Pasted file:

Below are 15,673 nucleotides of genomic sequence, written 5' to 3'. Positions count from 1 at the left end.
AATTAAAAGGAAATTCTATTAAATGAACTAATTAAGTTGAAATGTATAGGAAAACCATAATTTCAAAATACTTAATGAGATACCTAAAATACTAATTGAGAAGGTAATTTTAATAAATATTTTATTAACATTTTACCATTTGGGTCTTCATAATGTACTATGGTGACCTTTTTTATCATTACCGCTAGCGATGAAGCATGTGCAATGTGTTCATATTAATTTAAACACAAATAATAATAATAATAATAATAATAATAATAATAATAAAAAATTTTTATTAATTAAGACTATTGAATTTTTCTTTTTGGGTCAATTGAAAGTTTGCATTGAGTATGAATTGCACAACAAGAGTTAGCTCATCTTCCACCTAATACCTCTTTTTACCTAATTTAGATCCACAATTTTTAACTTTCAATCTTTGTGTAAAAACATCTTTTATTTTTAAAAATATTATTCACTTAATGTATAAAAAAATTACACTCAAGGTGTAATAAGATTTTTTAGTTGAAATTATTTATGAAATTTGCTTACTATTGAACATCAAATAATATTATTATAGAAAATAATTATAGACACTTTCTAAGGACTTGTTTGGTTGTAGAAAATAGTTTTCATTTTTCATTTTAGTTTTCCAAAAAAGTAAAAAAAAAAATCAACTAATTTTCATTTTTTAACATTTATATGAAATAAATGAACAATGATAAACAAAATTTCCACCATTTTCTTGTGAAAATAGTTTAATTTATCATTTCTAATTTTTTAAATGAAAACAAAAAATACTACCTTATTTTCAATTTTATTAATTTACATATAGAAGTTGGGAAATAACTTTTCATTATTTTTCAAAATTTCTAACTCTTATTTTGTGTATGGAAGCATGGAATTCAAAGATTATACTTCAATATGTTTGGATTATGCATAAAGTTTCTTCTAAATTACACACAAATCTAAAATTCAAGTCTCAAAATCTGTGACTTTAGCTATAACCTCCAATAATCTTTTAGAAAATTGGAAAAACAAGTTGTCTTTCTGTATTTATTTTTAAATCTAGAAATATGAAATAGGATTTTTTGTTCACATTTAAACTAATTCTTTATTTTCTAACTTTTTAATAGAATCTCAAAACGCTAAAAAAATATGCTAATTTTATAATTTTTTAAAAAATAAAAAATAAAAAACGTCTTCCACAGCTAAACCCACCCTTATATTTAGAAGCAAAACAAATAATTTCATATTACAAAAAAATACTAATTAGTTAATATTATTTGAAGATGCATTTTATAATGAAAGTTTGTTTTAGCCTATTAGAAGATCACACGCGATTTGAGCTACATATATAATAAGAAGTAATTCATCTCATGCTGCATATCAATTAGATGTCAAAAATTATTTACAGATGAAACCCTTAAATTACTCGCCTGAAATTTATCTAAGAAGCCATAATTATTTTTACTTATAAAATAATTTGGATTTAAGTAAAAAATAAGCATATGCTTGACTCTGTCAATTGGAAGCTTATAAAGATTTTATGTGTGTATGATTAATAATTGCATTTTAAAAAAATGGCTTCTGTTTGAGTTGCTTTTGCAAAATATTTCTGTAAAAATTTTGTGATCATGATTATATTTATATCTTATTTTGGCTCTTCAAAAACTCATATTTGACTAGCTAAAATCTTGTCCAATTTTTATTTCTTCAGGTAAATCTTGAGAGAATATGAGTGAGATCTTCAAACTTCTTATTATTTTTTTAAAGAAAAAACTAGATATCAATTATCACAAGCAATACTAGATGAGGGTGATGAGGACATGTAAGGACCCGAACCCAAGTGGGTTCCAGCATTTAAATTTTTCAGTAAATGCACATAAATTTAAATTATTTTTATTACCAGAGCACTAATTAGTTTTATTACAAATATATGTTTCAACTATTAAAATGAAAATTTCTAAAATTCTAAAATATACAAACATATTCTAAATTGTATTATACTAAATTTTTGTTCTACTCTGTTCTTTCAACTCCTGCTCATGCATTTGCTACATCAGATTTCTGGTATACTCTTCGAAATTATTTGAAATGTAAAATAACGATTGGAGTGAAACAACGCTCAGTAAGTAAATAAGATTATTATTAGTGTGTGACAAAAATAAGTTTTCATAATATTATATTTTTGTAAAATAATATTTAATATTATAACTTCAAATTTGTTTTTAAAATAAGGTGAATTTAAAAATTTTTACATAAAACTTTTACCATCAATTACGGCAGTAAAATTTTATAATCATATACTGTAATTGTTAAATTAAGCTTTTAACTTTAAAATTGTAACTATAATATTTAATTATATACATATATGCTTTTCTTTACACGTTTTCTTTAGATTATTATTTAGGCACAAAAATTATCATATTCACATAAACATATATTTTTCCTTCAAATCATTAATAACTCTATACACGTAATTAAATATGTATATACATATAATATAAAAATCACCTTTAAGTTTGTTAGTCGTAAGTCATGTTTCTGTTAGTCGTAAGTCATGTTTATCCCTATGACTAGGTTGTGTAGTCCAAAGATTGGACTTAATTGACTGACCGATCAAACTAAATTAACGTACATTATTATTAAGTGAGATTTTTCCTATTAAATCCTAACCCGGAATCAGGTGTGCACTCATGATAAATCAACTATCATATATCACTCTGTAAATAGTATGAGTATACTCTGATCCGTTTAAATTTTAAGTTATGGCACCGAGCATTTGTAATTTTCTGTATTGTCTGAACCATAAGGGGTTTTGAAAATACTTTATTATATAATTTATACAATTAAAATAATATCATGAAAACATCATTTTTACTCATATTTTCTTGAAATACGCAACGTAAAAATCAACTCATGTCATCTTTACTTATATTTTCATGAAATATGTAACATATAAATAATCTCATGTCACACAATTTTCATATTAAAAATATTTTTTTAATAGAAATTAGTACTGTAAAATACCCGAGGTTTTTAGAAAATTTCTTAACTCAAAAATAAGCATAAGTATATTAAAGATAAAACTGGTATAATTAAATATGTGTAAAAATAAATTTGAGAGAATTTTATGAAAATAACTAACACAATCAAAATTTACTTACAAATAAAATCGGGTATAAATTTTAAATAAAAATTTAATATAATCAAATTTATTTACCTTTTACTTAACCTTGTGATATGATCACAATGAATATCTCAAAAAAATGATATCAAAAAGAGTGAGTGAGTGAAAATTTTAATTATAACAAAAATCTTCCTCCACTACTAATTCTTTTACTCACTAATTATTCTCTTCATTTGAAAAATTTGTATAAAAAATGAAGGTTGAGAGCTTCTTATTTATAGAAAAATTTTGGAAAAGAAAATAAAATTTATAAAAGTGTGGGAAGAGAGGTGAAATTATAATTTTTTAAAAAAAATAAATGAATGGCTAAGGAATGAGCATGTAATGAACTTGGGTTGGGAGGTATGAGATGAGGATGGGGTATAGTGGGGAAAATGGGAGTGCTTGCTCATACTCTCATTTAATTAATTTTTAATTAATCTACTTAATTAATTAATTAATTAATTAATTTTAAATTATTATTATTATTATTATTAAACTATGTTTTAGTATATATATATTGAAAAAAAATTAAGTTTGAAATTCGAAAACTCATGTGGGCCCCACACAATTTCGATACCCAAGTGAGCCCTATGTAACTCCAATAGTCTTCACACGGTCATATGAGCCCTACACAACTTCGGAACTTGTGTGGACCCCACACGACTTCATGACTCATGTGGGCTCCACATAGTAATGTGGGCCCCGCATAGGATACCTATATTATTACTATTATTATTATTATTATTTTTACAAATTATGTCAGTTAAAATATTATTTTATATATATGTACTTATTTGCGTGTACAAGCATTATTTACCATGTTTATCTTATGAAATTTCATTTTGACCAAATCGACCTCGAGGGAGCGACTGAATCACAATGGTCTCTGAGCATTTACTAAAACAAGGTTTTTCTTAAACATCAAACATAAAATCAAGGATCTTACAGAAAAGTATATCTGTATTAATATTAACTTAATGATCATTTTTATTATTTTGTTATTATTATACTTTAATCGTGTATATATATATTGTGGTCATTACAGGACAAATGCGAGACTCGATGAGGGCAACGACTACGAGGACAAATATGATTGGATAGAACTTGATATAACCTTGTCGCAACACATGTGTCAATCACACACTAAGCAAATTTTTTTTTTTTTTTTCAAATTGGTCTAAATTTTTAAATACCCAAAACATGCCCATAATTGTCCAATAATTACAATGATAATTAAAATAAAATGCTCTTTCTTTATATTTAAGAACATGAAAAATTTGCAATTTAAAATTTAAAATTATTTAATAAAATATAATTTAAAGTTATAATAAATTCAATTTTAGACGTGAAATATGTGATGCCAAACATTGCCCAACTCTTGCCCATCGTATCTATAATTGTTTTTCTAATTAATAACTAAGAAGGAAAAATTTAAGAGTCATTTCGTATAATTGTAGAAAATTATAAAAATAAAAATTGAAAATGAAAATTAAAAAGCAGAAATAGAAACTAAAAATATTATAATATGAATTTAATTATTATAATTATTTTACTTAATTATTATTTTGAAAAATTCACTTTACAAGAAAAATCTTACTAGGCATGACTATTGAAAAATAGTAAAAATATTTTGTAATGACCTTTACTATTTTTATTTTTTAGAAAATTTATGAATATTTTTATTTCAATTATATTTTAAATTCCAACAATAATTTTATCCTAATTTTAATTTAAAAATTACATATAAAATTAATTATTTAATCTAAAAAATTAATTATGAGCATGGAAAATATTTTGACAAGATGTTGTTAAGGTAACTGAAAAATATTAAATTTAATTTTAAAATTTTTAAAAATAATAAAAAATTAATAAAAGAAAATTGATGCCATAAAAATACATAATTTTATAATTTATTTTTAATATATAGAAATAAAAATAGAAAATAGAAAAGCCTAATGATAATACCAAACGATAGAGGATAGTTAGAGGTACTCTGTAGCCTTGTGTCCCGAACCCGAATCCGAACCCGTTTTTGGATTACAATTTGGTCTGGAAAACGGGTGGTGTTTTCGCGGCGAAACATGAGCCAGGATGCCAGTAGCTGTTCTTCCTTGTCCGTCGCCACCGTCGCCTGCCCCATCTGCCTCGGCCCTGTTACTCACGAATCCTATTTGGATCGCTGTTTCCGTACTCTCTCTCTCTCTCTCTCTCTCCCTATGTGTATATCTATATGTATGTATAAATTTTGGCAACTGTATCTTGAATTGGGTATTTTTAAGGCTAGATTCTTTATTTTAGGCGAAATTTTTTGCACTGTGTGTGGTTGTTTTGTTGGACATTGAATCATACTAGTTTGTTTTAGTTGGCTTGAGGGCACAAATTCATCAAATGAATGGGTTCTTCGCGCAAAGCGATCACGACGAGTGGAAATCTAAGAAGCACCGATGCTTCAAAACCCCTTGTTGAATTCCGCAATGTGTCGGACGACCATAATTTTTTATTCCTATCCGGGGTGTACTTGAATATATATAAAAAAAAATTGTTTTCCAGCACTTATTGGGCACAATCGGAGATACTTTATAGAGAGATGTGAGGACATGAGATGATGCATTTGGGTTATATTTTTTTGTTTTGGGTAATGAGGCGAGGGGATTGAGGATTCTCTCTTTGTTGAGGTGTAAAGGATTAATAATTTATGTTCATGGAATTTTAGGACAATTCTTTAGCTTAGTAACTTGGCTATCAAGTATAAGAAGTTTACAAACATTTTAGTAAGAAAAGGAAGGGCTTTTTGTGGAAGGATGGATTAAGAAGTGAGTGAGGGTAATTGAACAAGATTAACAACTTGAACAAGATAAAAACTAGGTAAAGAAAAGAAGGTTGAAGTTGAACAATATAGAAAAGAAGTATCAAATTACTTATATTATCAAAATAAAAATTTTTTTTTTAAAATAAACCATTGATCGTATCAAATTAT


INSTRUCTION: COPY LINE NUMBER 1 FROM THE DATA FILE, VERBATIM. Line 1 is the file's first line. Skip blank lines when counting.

Below are 15,673 nucleotides of genomic sequence, written 5' to 3'. Positions count from 1 at the left end.